Record Label Industry Association Of Korea Discusses Losses Due To COVID-19

On August 13, the Record Label Industry Association of Korea held a seminar to discuss the effects of COVID-19 on the music industry.

During the seminar, the losses faced by the music industry due to COVID-19 from this February to the end of July were revealed.

The following three topics were covered during the discussion: the changes in album production since COVID-19, the pros and cons of online concerts, and the overall problems of the music industry.

In addition to a representative from the Record Label Industry Association of Korea, individuals from the Korea Live Sound Association, performing arts theaters Rolling Hall and HanaTour V Hall, Sound Republica Inc. as well as various musicians and workers from the music industry were present. Interpark, the Research Institute for Korean Archives and Records, and the Chungnam Culture Technology Industry Agency attended the meeting as well.

The Record Label Industry Association of Korea revealed that a total of 162 concerts planned for a venue near Hongdae were canceled, resulting in a loss of 1.1 billion won (approximately $908,100). A total of 89 concerts from a member company were canceled as well, amounting in damage worth 13.9 billion won (approximately $11.7 million). On the national level, a total of 288 concerts fell apart, which resulted in a loss of 106.4 billion won (approximately $89.8 million). With a total of 539 performances canceled, the loss amounts to a total of about 121.3 billion won (approximately $102.3 million) in damages.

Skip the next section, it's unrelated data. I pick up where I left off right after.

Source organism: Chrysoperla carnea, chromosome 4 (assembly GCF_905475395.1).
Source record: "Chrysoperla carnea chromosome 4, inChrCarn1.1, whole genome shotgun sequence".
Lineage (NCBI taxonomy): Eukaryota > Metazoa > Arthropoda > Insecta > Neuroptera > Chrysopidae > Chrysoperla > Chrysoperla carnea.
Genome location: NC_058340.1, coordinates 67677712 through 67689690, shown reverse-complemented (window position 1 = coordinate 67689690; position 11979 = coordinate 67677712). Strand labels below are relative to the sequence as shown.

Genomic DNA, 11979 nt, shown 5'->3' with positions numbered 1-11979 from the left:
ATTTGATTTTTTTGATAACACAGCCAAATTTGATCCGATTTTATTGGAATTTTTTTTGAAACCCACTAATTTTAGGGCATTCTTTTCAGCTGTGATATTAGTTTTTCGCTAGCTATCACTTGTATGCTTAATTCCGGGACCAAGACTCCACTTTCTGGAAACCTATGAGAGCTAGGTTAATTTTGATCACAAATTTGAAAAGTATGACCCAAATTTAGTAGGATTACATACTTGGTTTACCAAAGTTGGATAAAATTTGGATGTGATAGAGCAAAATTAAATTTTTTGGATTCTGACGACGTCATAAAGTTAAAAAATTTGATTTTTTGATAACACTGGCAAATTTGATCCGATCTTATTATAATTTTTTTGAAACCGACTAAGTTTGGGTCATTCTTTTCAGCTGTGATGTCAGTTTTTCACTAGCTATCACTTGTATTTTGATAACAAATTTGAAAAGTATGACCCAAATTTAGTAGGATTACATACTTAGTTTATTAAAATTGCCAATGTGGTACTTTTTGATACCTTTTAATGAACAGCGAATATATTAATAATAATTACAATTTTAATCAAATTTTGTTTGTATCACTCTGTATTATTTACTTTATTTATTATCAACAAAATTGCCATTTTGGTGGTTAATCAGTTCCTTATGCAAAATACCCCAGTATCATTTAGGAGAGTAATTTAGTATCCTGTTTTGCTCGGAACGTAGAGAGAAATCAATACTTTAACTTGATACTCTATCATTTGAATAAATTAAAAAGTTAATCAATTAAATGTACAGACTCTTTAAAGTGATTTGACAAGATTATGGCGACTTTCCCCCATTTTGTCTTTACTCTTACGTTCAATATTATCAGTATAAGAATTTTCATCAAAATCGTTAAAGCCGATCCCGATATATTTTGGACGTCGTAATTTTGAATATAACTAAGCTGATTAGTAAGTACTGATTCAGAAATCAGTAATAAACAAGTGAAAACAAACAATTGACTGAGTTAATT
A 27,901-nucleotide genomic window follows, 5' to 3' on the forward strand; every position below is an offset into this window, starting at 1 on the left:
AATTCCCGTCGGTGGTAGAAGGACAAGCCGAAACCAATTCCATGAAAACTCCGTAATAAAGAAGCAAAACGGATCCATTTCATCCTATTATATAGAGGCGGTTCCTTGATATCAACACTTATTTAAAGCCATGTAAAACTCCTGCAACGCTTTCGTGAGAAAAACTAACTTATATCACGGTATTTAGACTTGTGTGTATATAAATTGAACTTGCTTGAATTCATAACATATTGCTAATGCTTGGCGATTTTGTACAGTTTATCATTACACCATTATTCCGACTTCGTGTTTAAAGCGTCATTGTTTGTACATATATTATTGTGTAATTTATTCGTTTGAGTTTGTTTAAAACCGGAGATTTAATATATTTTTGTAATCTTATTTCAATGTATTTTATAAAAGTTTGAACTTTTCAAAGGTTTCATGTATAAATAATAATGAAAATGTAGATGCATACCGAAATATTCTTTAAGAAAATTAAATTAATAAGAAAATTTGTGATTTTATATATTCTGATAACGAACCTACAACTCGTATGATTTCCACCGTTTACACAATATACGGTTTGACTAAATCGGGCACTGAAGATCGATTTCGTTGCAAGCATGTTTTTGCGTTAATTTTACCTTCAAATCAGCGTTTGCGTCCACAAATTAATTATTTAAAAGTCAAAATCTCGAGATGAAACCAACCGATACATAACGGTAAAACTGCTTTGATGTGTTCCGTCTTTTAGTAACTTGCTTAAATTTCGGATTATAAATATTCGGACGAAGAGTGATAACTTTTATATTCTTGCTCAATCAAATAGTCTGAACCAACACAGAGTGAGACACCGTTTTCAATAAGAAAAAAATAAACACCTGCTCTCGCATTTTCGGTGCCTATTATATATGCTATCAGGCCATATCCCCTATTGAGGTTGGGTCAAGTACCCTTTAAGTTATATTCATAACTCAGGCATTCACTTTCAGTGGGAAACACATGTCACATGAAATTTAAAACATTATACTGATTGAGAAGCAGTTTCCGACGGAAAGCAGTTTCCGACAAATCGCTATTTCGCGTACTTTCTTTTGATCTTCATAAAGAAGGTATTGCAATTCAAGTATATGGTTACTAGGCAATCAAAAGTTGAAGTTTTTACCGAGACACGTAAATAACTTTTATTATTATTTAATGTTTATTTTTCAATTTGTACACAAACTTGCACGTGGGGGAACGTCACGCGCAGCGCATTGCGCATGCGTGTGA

President of the Record Label Industry Association of Korea Lee Gyu Young said, “This is a situation where album production costs cannot be covered solely by album revenues. We are covering production costs through revenue from sources other than albums and digital copies, which include concerts, festivals, and the representatives’ own funds.”

On the increasing trend of online concerts being held due to COVID-19, the Korea Live Sound Association’s president Go Jong Jin said, “After switching to online concerts, companies have been making sales through the use of video equipment. However, in terms of audio, the system’s company is not making significant profit because the concerts are held without an audience.”

Furthermore, online concerts can present problems such as financial damages due to fees used to broadcast the performances as well as the limitations of holding online performances in place of offline ones.

Representative Noh Geon Shik from Sound Republica Inc. said, “Online concerts inevitably require a higher budget compared to offline performances due to broadcasting fees, labor costs needed for system development, and greater expenses for promotions online. The online concert is just an emergence of a completely different method; I don’t believe that they can replace offline performances.”

Yoon Hee Jin from Interpark’s concert consulting team said, “It’s inevitable that the broadcasting fees for streaming and online concerts are different from the existing rates of tickets for offline performances. The costs for servers — such as cloud servers — will remain the same regardless of the size of the concert or the ticket prices, and there are options to increase the usage time and capacity of the server. Currently, Interpark is holding internal discussions and undergoing developments to present a broadcasting fee rate of 30 percent or less to the market.”

On the seminar’s last topic about the overall problems in the music industry, Kang Gyu Hyun from the group Marychou said, “Recently, I’ve witnessed people entering and performing at a musical theater that fits 300 seats after undergoing only the basic procedures [for COVID-19 prevention]. Apart from this, [we] don’t easily understand the excessive regulations on concerts for popular music. It’s called pop music because it’s something that reaches the majority of the public comfortably, and it’s a shame that we’re in a current situation where we must keep the greatest distance away from the public.”

Joo Sung Min of V Entertainment said, “We hope that support projects will be carried out through long-term plans from the government. We at least hope that they’ll implement policies that will maintain the foundation of the music industry.”

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